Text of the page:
Early in the beginning quest series, you’re given a temporary 1-Day mount to use. I really, really hope that this becomes a permanent mount at Early Access launch, as the game will have you hoofing it over rather large maps and the mount is a godsend. It’s a long time before you unlock a second waypoint to other maps, and if you need to go back to a spot that’s not the main town, running can feel like it takes forever. Still, I’m glad that Runewaker opted out of an auto-run feature which just cheapened Devilian’s travel far too much.
I’d also like to say that the questing feels decent in Guardians of Ember – by this I mean that unlike its contemporaries, GoE doesn’t give you too many or too few quests. While I think the leveling speed is a bit too slow to keep up with the level of quests (I was 10 when facing level 12 mobs in the first main dungeon), I very much appreciate the somewhat slower rate of leveling and having less quests makes it feel like each one matters more. As opposed to just getting a dozen random points on my map to chase down, I’m following a main story. This will make for linear playthroughs, but at least its guided well. That said, the rewards for quests are nowhere near equal to the rewards you get as item drops, and that should probably be considered. Especially when you finally beat the first dungeon and get a weapon that’s less than half as effective as an item you picked up several levels prior.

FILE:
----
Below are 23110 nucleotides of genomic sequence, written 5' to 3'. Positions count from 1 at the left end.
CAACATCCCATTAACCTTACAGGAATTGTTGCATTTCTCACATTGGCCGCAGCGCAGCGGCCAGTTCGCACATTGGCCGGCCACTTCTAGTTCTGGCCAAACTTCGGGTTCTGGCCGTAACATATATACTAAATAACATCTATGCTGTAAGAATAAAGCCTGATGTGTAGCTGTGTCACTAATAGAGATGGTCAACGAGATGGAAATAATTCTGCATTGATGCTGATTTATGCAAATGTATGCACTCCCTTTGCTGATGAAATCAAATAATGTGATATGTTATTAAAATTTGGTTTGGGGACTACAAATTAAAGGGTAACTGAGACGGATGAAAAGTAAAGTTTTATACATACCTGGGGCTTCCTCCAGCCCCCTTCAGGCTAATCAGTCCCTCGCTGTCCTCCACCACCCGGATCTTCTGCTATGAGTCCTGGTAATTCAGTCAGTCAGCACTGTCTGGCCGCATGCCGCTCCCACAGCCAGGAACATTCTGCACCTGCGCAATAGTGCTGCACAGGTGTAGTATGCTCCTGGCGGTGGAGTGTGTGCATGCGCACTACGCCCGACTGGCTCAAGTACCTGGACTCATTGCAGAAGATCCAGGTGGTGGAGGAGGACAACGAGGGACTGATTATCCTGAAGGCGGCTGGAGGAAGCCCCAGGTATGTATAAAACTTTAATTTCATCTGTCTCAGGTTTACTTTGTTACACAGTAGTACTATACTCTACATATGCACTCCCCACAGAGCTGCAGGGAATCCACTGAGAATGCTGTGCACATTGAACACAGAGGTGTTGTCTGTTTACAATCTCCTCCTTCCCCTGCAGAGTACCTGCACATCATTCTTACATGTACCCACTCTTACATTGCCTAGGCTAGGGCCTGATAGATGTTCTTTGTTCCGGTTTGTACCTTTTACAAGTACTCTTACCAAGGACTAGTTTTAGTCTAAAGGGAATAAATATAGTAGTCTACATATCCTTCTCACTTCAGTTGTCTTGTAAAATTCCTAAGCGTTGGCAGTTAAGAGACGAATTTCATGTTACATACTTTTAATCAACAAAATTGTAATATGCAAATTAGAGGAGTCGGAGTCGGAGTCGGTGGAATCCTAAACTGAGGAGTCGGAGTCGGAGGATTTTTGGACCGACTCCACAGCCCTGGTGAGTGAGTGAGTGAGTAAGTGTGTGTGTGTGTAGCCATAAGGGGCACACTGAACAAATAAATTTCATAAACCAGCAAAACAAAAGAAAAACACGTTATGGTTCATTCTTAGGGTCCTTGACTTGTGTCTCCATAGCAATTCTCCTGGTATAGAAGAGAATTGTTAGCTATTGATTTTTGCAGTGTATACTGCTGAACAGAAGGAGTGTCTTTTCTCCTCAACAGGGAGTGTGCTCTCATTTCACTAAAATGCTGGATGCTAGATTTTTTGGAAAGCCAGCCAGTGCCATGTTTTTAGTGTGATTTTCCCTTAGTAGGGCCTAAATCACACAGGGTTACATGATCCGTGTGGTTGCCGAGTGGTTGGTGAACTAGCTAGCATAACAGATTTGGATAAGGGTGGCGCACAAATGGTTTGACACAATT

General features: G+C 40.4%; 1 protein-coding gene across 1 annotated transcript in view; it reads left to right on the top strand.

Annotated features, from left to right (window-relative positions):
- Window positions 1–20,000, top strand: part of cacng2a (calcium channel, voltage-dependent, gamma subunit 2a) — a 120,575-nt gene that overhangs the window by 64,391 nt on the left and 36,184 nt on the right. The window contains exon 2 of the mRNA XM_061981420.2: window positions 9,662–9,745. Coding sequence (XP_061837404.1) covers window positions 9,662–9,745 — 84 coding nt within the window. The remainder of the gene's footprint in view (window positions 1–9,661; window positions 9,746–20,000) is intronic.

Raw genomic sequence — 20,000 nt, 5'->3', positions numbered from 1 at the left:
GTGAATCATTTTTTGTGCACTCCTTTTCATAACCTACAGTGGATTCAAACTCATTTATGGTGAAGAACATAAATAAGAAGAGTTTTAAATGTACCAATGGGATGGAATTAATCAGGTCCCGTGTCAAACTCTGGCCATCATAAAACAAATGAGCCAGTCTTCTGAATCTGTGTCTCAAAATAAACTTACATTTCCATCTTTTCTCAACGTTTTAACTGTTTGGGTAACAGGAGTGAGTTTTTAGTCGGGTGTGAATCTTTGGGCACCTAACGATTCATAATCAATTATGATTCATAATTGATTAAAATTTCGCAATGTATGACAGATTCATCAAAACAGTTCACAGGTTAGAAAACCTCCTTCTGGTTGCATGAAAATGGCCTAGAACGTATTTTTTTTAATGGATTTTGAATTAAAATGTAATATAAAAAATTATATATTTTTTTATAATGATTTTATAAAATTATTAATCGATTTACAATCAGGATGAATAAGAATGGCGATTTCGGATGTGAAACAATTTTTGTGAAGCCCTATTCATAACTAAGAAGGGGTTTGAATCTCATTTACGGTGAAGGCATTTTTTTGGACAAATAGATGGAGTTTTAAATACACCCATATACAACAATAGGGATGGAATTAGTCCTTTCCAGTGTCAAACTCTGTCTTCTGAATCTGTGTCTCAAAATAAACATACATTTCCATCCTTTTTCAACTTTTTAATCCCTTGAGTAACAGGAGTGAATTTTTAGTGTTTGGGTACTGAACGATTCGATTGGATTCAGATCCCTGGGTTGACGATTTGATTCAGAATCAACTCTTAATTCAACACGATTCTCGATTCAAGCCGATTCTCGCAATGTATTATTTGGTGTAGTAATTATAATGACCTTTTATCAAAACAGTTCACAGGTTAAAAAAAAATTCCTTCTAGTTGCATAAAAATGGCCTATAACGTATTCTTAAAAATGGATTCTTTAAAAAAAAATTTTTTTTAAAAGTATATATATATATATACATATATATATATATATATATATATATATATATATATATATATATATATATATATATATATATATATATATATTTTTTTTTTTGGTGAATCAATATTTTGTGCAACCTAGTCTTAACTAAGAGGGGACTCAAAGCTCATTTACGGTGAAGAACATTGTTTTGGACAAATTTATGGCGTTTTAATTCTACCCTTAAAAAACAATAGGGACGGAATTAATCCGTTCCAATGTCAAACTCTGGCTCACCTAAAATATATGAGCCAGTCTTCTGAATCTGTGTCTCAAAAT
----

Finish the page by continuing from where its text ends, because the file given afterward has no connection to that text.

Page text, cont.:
I didn’t quite make it to the Dual Class feature at level 15, nor the personal housing feature. I did get to try fishing, but for the life of me I can’t see why anyone would do it since crafting doesn’t unlock to level 40 and the fish and shrimp I caught didn’t seem to offer any benefits. I assume from the level 40 gate; crafting is expected to be a mid-late game activity and part of the endgame. We’ll have to wait until later in early access to find out if that proves true.
Today another Action MMORPG launches into beta with Webzen’s Mu Legend. It’s nice to see so many Action MMOs coming state side, and one should wonder if they’re all trying to beat the elusive Lineage Eternal to market. That said, Guardians of Ember shows a lot of promise, but Runewaker and Insel Games have some polishing to do if they want this little gem to shine when it goes live on Steam in the coming weeks.